Linux News PC Reviews Technology

Pi Wars 2020 robots raring to go

Reading Time: 2 minutes

Pi Wars 2020 is going to be an absolute train wreck – at least that’s the hope of its organisers, Mike Horne and Tim Richardson. With a somewhat apocalyptic atmosphere swirling when it came time to choose a theme, Pi Wars organisers declared the 2020 event – the sixth Raspberry Pi robot battle weekend – would have a Disaster Zone theme.  

Fans of zombie films, dystopia, and event horizons rubbed their hands in glee. The most switched-on 76 teams (of the 128 that applied) nabbed a place in the three-day competition which sees competitor Raspberry Pi-controlled robots pit their skills against each other in a range of non-destructive battles and challenges. Both autonomous and remote-controlled robots jostle for victory by completing up to seven fiendishly complex tasks. 

Forest Fighters Shrub Bug robot at Pi Wars 2019. Photo by Mark Mellors (

Catastrophic courses

In previous years almost all the courses have been built by co-organiser Tim Richardson. This year sees several other course builders get in on the act, including Phil Hall with his Eco Disaster challenge [pictured]. Here, robots must navigate a course away from the toxic sludge spilled by an overturned tanker and reach the safe zone.

Catastrophe and chaos will proliferate at this year’s Disaster Zone-themed Pi Wars. This is the new Eco Disaster course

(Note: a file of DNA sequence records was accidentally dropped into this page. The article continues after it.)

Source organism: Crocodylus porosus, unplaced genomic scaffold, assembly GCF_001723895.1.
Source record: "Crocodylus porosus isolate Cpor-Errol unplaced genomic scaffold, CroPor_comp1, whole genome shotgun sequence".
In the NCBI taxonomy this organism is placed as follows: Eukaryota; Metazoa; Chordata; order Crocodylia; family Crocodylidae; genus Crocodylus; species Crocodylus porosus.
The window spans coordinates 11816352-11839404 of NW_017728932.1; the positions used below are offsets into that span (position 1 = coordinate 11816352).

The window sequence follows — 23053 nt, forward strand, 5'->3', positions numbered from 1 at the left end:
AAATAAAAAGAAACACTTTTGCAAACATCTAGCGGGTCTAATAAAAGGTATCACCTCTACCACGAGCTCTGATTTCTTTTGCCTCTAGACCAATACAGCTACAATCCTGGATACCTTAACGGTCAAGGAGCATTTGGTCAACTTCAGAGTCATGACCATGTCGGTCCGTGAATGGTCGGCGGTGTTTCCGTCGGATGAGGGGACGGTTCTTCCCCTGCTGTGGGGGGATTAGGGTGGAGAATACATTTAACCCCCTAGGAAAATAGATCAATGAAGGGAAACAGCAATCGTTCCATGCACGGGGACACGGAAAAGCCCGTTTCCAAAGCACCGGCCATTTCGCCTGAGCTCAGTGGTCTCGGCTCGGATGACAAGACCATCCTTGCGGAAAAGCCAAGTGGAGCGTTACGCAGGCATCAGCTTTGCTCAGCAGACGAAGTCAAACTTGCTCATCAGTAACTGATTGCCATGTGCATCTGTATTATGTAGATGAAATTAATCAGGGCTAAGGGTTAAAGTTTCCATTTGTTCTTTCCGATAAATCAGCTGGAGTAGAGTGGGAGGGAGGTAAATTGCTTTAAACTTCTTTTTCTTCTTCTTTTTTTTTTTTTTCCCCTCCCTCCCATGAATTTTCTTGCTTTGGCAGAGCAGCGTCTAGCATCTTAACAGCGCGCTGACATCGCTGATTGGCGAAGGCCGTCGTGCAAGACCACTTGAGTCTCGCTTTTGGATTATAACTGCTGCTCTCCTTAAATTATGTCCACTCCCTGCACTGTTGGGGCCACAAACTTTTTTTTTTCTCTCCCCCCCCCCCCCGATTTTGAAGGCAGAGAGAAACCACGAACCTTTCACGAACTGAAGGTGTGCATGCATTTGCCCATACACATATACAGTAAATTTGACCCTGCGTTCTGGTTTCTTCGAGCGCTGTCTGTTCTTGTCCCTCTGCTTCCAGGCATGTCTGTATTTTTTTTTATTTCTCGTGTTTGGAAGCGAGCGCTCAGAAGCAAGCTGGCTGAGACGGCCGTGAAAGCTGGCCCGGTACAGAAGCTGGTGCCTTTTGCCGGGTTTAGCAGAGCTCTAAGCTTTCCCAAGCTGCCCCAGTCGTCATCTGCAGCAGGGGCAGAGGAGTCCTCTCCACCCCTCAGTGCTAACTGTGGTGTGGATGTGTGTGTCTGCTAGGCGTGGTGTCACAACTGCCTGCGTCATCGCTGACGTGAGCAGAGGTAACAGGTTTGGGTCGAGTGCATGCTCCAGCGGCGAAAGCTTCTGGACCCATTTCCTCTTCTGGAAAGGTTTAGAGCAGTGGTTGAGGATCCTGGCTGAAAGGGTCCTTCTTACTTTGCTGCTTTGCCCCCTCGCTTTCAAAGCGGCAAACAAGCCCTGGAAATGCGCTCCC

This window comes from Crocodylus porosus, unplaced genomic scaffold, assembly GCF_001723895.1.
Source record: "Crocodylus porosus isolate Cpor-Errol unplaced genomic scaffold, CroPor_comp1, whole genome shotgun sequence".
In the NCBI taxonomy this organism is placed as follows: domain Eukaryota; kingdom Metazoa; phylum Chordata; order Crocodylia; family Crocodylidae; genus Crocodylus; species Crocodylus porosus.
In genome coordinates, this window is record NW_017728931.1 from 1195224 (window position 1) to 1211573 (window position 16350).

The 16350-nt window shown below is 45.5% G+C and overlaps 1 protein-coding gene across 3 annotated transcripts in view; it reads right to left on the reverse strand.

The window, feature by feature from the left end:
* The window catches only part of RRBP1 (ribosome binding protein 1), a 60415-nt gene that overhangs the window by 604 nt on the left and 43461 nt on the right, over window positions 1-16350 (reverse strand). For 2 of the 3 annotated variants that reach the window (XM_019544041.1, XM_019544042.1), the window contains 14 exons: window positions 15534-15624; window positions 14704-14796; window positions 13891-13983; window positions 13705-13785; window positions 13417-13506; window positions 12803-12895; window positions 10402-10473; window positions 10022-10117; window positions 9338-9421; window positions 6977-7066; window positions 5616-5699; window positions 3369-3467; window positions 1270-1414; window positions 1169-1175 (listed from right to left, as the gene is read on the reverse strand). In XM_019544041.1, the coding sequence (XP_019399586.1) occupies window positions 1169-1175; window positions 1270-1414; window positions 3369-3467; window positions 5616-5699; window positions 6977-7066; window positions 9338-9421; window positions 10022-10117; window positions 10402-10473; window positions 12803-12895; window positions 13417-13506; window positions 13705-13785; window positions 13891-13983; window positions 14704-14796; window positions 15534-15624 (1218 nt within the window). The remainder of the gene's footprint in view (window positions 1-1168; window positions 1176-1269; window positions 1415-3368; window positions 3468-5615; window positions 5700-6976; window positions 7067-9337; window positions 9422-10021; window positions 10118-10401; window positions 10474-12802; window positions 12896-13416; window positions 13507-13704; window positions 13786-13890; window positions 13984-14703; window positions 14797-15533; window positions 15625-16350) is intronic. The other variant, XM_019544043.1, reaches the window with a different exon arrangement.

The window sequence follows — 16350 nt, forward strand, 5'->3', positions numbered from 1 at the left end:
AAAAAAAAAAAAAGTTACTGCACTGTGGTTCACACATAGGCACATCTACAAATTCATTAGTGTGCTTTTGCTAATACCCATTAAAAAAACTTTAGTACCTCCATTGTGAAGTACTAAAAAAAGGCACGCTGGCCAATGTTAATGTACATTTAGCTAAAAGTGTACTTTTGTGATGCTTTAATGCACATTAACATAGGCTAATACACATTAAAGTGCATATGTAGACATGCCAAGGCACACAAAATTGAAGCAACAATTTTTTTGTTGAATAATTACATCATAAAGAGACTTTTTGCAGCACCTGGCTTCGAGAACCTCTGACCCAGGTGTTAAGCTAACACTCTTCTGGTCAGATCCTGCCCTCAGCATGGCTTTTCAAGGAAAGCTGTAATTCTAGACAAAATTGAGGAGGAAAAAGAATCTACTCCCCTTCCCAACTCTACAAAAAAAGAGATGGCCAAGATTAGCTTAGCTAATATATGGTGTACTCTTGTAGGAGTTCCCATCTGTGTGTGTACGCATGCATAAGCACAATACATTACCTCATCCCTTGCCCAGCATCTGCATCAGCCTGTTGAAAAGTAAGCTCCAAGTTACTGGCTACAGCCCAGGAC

Robots vying for victory at Pi Wars 2020 will also have to face the ‘blind maze’ of the Escape Route challenge and a bomb defusing Minesweeper course. Autonomous robots will encounter Lava Palava while robots that are remotely controlled face Zombie apocalypse, The Temple of Doom obstacle course and a Hindenburg Disaster version of the fiercely competitive Pi Noon balloon-popping head to head encounter.

Rival robots circle each other in the Pi Noon ring at Pi Wars 2019

DIY designs

Newbies, veterans, and school teams each have dedicated competition days, helping ensure everyone has a fair shot of victory. Teams from 17 countries are taking part. Unlike TV’s Robot Wars (the original inspiration for Pi Wars), there’s no celebrity version – and each team is expected to design, build, and test their own robot.

Pi Wars 2019 competitor Diddybot (photo by Mark Mellors)

Competitor entries to this year’s event, held over the final weekend of March at the University of Cambridge Computer Laboratory, filled up months ago and many teams have been blogging and tweeting about their robot’s build progress

Spectator tickets are available here. Volunteers and under 16s get in free.

Facebook Comments

Leave a Reply

This site uses Akismet to reduce spam. Learn how your comment data is processed.